Wednesday, April 10, 2019

The Amazing Spider-Man (1977) - Night of the Clones

The villain is just cloning around in the fourth episode of the '70s Spider-Man TV show.

Nearly twenty years before the controversial Clone Saga would play out in the pages of Spider-Man comic books, but a few years after the first time Spider-Man fought a clone of himself on the page, the late-'70s The Amazing Spider-Man television series decided to spin its own clone story around the heroic webslinger. Of course, they didn't bring comic book villains Jackal or Green Goblin into the show, they thought using villains from the Marvel Comics source material would drive away adult viewers. So they just introduced another "Random Guy in a Suit" villain.

Made at a time when Peter Parker (Nicholas Hammond) had to explain to Rita Conway (Chip Field), the secretary to Daily Bugle newspaper chief J. Jonah Jameson (Robert F. Simon), just what exactly cloning is, this episode casts Lloyd Bochner as Dr. Moon, a former zoology teacher of Peter's who has secretly made a clone of himself, intending to wow the judges who choose the winner of the prestigious Tovald scientific award. When someone starts trying to injure or kill Tovald committee members there's reason to suspect Moon of doing it because he's always in the running for this award but never the winner. However, it's actually Moon's clone who is doing the evil deeds. Certain stabilizing parts of Moon's personality were not passed over to his clone; they're like Jekyll and Hyde, and when Moon tries to sedate his clone to stop the criminal acts, the tables are turned on him and he's sedated himself.

One of the people Moon 2.0 attacks is Lisa Benson (Morgan Fairchild), the granddaughter of the committee chairman. Swinging through a window to save her, Spider-Man cuts his hand on a shard of glass, which is a nice humanizing touch for the way the superhero is presented, but also provides Moon with a blood sample that he uses to create a clone of Spidey. Quite a way for him to learn that Spidey's secret identity is Peter Parker. And like the Moon clone, this clone of Peter comes out bad.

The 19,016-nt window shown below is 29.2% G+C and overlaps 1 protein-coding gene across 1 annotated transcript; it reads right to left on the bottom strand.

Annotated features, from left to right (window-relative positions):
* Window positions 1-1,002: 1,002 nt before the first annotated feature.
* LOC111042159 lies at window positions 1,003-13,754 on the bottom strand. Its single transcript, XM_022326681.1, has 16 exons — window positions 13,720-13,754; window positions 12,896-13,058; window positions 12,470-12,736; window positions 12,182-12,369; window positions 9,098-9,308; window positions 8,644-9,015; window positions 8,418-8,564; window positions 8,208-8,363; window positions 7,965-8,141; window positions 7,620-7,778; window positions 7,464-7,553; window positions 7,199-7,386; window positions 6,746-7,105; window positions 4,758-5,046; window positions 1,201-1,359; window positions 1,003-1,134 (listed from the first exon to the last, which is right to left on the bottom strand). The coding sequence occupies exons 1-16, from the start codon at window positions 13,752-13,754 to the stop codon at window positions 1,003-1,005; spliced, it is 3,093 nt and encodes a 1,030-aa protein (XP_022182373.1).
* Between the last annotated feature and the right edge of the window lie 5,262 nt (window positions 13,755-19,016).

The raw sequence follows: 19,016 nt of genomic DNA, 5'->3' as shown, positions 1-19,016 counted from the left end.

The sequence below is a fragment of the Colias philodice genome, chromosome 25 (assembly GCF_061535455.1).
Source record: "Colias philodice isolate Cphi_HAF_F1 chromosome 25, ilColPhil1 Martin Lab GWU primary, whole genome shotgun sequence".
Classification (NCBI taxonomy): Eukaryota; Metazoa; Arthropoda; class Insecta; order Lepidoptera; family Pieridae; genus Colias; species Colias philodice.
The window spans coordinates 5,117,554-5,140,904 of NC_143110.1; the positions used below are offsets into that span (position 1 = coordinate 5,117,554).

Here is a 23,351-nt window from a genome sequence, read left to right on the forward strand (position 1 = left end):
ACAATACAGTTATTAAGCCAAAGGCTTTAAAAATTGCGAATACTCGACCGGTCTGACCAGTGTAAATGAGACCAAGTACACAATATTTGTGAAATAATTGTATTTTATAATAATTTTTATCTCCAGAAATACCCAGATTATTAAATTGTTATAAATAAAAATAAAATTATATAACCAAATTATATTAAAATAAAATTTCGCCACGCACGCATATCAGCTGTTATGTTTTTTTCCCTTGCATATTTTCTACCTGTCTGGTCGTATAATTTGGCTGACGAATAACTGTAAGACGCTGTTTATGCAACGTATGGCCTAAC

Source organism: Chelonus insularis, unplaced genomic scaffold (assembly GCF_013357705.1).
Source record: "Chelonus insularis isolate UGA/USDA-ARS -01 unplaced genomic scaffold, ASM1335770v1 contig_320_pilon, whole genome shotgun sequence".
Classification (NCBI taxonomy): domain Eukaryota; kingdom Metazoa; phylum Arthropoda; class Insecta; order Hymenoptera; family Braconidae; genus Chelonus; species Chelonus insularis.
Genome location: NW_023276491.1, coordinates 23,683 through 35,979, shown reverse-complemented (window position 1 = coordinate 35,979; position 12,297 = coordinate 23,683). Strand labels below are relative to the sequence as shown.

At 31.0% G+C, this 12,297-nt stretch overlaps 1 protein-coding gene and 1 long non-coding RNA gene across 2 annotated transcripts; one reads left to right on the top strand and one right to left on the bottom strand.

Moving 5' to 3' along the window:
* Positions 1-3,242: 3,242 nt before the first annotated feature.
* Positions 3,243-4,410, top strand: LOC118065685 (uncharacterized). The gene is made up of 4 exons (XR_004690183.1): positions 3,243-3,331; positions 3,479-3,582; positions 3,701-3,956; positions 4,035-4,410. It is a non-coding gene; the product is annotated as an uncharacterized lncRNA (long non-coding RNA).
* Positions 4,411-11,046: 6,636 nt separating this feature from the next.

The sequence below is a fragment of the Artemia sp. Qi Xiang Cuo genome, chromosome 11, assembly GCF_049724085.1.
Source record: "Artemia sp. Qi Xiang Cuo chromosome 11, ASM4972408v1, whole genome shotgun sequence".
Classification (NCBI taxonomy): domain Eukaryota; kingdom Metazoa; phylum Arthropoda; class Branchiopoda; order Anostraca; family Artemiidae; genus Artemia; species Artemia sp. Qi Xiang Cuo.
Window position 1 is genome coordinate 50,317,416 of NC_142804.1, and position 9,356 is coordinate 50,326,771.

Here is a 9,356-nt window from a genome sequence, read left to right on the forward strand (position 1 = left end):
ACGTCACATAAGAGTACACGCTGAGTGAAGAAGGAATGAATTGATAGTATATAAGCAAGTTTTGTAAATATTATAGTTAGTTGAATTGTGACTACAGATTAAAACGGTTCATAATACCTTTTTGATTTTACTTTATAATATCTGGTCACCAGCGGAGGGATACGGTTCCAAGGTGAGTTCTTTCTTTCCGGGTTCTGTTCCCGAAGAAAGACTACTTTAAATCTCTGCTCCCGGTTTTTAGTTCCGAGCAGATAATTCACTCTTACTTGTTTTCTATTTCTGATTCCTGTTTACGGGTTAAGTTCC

In the midst of all this, there's a minor "Peter Parker is just a regular, cash-strapped guy" subplot where Jameson assigns Peter to cover the Tovald committee's costume party. Since Jameson won't cover the price of a costume, Peter enlists the help of his elderly Aunt May, who was played by Jeff Donnell in the TV movie that started this series but is played in this episode by Irene Tedrow. May suggests a Frankenstein's Monster costume, but rules it out because Peter can't stand the sight of blood. There is his late uncle Max's swashbuckling Errol Flynn costume... Wait a minute, uncle Max? Why would this show change his uncle's name from Ben to Max? Regardless, that costume rips when Peter tries it on.

Of course, Peter has a great costume already in his closet. Can you guess what he wears to the party?

The climactic fight happens at the costume party, with Spider-Man fighting the Spider-Man clone, who's wearing a spare costume he stole from Peter's apartment. Just when you think we're going to be able to tell the two Spideys apart because Peter only has one utility belt for his costume and he's the one wearing it, the belt falls off mid-fight.

Directed by Fernando Lamas (father of Lorenzo) and written by John W. Bloch, Night of the Clones is actually a loose adaptation of a specific story from the comics, which is something I didn't expect to see on this show, especially given its reluctance to use the rogues gallery. Although inspired by the 1975 issues of The Amazing Spider-Man that made up the "Delusion Conspiracy", it does pare it down to the basics of the concept: a former teacher of Peter's makes a clone of him. The reason for the creation of the clone is different, the villain is different, and there's no sign of Peter's love interest Gwen Stacy here. She played an important role in that story that would make no sense on this show, because she would have had to have already been very firmly established. Gwen Stacy doesn't exist in this series.

Still, it is good to see them using ideas from the comics.

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